Today, oil is being pumped and, in this world of money-based economy, exploitation cannot be avoided since production is carried out for the sake of making profits. It would be a contradiction to have a money-based system without profit. If investors will not make a profit, they will keep their money, but if they will realise a profit, they are going to do so at the expense of the worker and the host country. Then their collaborators in the form of local politicians and business people will be given the task of using sophistry to cover up the truth. Since the Ghanaian masses are effectively excluded from the decision-making process, except for the periodic elections during which time they are hoodwinked into voting for which bunch of looters to come and rob them, they are left helpless.

Corporate journalism
Those who could have saved the situation are the journalists who, at least, are able to glean into the corridors of power and have an idea of what is going on in there. Now, it is received opinion that Ghana is one of the few countries in Africa where press freedom has developed to a stage that is almost ineradicable. It is therefore expected, and observers of the Ghanaian oil scenario have concurred with this, that the vibrant press will serve as an uncompromising watchdog over the operations of those involved in the business. It is thus claimed that the eagle-eyed vigilance of the ubiquitous journalists will put fear into officials who may try to get involved in any financial misconduct. But the snag is the kind of journalism that is practised in Ghana and, indeed elsewhere in this profit-oriented world.

Corporate journalism is stunted journalism. The media houses operate to make a profit, just like the oil companies pumping the oil. And since the process of making profits necessarily entails shady deals, graft and unconventional methods, the media personnel cannot but play the game according to the rules. And that, exactly, is their stock in trade.

However, it is not to be discounted that there are individual journalists who may profess genuine intent in their work. But corporate media as an institution is an indispensable cog in the profit-making machine and hence works in accordance with the odious practices of the system. And that is precisely why they refer to themselves as the fourth estate of the exploitative ruling class.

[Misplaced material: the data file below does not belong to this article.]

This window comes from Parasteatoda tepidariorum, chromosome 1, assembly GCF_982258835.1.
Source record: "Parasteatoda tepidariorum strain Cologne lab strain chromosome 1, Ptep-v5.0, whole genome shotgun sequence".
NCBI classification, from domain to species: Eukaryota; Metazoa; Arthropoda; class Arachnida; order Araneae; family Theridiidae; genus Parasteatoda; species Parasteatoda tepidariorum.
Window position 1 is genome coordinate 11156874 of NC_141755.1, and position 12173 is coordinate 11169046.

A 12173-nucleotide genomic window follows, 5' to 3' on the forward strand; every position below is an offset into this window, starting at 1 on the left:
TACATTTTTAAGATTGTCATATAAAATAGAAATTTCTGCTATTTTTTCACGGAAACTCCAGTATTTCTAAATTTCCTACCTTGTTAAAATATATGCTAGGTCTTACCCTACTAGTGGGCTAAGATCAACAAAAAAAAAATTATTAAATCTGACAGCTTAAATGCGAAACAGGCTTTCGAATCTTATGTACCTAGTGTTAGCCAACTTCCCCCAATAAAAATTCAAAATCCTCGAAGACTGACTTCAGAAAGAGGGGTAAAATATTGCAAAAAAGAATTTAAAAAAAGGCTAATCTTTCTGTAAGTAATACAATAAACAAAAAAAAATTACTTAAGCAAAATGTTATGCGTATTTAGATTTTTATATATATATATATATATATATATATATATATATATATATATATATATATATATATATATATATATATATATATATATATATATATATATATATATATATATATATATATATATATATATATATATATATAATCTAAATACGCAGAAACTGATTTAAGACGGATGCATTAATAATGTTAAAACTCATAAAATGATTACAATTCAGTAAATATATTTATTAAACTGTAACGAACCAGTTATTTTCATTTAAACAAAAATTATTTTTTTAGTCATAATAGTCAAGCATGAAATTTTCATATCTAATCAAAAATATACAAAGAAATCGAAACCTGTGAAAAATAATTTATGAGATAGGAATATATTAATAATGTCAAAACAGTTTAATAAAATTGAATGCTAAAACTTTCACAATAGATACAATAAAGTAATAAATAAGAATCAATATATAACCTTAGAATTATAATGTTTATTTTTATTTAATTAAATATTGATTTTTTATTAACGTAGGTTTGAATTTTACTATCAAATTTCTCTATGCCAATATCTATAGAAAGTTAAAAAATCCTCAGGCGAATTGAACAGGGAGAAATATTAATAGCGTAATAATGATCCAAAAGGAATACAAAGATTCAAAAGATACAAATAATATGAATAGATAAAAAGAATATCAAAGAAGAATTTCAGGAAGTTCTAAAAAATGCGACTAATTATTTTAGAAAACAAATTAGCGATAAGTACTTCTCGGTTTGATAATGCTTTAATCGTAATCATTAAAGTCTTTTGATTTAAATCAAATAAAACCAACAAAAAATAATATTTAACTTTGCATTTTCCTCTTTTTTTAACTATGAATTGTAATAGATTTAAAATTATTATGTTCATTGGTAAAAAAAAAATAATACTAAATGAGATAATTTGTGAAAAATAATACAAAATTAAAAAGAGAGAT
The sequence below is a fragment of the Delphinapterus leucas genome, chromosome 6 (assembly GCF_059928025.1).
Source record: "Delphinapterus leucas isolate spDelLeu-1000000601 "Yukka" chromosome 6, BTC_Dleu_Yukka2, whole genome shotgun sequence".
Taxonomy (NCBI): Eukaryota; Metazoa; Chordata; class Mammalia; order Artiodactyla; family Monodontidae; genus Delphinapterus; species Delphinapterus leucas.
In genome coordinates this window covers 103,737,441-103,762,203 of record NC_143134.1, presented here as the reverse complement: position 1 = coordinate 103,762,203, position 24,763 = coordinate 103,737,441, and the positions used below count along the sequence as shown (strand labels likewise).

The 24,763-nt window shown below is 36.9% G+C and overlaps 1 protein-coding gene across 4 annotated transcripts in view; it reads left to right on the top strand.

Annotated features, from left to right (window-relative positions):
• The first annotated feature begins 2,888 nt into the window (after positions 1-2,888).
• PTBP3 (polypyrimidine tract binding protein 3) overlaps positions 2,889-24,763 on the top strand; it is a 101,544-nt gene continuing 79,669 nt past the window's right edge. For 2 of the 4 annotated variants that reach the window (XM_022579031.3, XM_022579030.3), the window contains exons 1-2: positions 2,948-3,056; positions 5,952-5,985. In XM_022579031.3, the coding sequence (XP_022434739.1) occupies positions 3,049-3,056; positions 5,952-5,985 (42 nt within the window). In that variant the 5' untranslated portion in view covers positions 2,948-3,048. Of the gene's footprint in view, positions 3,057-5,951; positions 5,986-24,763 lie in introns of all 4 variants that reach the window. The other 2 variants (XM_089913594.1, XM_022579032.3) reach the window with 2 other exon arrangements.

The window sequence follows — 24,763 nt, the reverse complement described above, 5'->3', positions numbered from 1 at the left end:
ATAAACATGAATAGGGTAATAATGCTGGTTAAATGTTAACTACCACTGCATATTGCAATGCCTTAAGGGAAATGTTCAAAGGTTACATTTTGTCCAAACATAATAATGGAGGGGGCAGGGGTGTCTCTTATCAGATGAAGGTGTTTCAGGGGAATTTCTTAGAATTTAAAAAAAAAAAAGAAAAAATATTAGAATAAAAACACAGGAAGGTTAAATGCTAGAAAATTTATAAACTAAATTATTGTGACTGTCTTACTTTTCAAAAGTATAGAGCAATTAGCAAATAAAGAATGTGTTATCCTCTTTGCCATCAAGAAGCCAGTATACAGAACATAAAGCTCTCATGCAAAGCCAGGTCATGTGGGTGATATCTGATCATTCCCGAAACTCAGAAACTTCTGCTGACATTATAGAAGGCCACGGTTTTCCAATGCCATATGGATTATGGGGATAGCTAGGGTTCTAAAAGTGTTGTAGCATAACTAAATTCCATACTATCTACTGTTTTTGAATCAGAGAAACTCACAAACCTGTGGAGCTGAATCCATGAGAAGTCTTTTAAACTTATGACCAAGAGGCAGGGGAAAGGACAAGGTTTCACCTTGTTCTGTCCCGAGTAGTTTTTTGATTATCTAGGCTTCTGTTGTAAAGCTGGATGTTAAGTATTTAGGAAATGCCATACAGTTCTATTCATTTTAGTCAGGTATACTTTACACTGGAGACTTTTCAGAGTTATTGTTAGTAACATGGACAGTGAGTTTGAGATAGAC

Not surprisingly, the media coverage is appallingly terrible. It would not be an overstatement to say that over ninety percent of media activities is devoted to three trivial issues.:

  • 1 Entertainment – to divert attention from real issues of official theft, but not to genuinely satisfy people’s spiritual needs.
  • 2 Advertisements – to promote the consumption of worthless or fancy goods.
  • 3 Misinformation – to keep the masses ignorant.

  • An instructive case of such disinformation was seen on New Year’s Day when BBC’s Network Africa was summing up the important events of the past year – 2010. It was written by Elizabeth Ohene, a former BBC journalist and also a former minister in the previous government in Ghana. She wrote that she was surprised to learn that Ghana had just been promoted from a least developed country to a ‘middle income’ one. Who did it and why?

    All said and done, Ghana may not go through the kind of physical violence and killings that is the lot of Nigeria today. However, it will surely experience the other aspect of what is happening in oil-rich Nigeria. The oil corporations will siphon off more than the lion’s share of the proceeds from Ghana. Then the political and business leadership will stash away as much as they can. And finally, the ordinary citizens, like their counterparts in Nigeria, will continue to live below the needless but inescapable poverty line.